Parsing Financial Crisis to Avoid Panic

By Chidem Kurdas


People are using the “crisis” word to conflate different levels of trouble. In an attempt  to clarify, I thought of a medical analogy. Consider the following situations:


1. A man is prone to catching the flu

2. He has a bad flu that may lead to pneumonia

3. He has pneumonia

4. He can’t breathe and is in imminent danger.


Case 4 is an emergency that could require life support, cases 3 and 2 indicate a need to contact a doctor but not necessarily to call an ambulance, whereas case 1 says he should get the flu shot.  


After Lehman Brothers went bankrupt in September, there were days that the financial system appeared to be in an emergency. That’s not the case now. When people say the crisis is still with us, they mean there’s an economic recession that may become a depression, as in case 2, or perhaps has already done so, as in case 3.


All the talk about instituting a new regime of financial regulation actually pertains to case 1. The question in that case is whether there is a way to prevent future problems without causing other damage. While a more-or-less effective flu shot that does not cause brain damage exists, it is questionable whether there is a similar preventive for financial crises.


In any event, distinguishing the levels of financial-economic distress is not a semantic exercise; claims of continuing crisis encourage panic and calls for extreme government action. Vaclav Klaus, president of the Czech Republic, makes the point in a bravely contrarian op-ed piece in the Financial Times. “We should not panic and must say No to people who – by describing the current moment as the historically unique one – want only to manipulate us,” he writes. Click for Klaus’ “Do Not Tie Markets – Free Them.”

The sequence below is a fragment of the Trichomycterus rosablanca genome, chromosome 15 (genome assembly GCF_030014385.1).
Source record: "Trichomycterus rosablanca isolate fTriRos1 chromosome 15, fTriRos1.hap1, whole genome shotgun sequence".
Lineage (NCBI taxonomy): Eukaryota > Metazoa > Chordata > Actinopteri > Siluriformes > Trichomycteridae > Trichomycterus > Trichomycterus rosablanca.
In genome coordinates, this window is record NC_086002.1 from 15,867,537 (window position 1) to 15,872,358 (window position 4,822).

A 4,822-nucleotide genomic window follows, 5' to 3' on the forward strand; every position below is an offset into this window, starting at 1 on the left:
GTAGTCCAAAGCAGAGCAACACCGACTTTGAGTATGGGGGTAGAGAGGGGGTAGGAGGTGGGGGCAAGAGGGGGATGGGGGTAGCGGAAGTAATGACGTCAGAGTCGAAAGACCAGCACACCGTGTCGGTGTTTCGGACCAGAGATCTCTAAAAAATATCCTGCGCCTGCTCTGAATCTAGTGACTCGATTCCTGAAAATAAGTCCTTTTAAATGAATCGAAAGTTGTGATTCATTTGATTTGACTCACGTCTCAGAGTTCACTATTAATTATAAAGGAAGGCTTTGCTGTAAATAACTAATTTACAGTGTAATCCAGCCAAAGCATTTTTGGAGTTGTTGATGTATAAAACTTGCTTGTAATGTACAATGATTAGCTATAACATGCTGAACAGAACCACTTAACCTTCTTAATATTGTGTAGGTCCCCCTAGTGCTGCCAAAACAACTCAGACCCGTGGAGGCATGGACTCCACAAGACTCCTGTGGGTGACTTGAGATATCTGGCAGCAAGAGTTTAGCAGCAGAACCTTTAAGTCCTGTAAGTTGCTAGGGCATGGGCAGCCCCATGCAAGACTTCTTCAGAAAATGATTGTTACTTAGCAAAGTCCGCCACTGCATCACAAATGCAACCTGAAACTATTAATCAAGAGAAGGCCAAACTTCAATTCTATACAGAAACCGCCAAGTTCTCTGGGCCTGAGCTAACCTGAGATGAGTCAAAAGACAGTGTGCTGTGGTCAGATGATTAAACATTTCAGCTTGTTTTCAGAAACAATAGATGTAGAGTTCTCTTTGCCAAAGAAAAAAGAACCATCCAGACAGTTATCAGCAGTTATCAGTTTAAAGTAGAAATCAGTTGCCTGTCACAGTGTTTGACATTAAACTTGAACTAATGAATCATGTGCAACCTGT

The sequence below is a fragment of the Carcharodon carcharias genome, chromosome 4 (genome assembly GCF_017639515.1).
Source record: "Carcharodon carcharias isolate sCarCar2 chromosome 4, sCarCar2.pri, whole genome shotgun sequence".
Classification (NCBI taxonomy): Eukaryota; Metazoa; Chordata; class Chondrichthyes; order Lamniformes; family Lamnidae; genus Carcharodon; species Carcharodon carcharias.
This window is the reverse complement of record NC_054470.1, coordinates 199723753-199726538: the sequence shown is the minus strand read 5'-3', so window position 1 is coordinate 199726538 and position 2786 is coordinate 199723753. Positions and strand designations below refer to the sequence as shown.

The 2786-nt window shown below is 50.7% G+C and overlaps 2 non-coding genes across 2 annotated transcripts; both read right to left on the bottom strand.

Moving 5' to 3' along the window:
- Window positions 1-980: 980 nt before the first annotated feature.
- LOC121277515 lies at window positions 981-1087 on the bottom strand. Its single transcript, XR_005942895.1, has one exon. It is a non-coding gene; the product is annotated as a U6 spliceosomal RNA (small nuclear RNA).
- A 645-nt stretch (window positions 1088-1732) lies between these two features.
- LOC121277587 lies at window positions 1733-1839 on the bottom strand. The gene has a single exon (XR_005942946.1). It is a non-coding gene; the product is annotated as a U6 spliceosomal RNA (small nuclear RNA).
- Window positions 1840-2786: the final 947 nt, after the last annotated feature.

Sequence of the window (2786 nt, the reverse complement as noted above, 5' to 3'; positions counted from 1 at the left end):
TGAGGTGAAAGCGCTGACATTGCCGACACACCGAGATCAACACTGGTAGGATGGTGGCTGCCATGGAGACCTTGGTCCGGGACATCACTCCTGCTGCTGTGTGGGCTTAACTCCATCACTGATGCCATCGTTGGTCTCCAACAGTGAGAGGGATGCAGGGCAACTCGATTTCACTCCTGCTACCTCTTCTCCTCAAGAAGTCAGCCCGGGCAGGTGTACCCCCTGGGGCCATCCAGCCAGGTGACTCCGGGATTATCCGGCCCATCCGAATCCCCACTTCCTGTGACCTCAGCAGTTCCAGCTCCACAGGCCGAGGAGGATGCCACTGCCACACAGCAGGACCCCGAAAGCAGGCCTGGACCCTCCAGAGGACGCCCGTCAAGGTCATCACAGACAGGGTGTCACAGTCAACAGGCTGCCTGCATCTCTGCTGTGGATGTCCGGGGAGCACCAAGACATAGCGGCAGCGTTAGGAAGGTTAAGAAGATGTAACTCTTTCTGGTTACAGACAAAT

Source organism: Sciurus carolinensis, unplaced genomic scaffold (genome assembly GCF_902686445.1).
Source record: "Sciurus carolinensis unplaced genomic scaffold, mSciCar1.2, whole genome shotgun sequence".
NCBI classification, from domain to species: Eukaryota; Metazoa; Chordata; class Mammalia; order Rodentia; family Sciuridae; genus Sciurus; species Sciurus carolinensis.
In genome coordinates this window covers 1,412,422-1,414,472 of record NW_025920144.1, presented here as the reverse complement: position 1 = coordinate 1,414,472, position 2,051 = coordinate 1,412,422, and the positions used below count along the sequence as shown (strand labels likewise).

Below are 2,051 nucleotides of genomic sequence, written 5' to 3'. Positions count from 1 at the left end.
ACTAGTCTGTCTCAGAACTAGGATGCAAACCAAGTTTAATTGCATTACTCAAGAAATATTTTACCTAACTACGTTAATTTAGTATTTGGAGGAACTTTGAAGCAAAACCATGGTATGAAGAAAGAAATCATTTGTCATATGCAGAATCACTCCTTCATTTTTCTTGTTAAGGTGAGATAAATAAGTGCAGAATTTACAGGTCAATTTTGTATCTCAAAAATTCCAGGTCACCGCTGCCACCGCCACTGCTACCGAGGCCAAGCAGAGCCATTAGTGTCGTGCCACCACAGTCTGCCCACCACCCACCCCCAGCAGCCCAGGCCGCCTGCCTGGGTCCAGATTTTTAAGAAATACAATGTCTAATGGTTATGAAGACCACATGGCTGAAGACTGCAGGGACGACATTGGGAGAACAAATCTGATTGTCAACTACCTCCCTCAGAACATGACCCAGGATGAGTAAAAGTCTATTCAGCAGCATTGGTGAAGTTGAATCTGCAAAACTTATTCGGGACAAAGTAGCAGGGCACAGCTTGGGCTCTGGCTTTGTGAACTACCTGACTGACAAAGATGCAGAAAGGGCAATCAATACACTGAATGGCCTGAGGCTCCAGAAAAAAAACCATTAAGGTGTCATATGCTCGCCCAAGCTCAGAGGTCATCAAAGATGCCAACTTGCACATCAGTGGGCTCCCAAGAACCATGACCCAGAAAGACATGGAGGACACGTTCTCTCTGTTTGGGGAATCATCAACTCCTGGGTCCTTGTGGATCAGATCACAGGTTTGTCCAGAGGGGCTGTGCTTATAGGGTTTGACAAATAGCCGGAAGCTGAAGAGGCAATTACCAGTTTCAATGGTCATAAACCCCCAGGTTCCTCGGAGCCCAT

The Czech Republic has just taken over the EU presidency. The cool headedness Mr. Klaus displays is reassuring.

2 thoughts on “Parsing Financial Crisis to Avoid Panic

  1. This is a very interesting set of distinctions. The rhetoric of policy is at least as important as the science of policy. In general, today, the adjectives we use to evaluate events or people is over the top. Just think of how often the word “awesome” is attached to something that is merely very good like a dish of ice cream. The same seems to apply for things that are not good. The words “tragedy,” “crisis,” “catastrophe” etc. are used fairly readily to describe merely bad things. One might argue that these words simply no longer mean what the dictionary says they mean. There may be truth here. But I think people have lost all sense of proportion, of comparison with something other the past few years. Such people can be duped into almost anything.

  2. Yes, there is a tendency to react strongly to the immediate events. Partly it’s one of those inherent biases documented in cognitive research. But the human penchant to give more weight to the here-and-now is exacerbated with regard to financial problems, I think. For one thing, the media needs to sensationalize. Then there are politicians who have everything to gain from playing the knight-in-shining-armor, coming to the rescue amid disaster. All the more reason to highlight the horrors.

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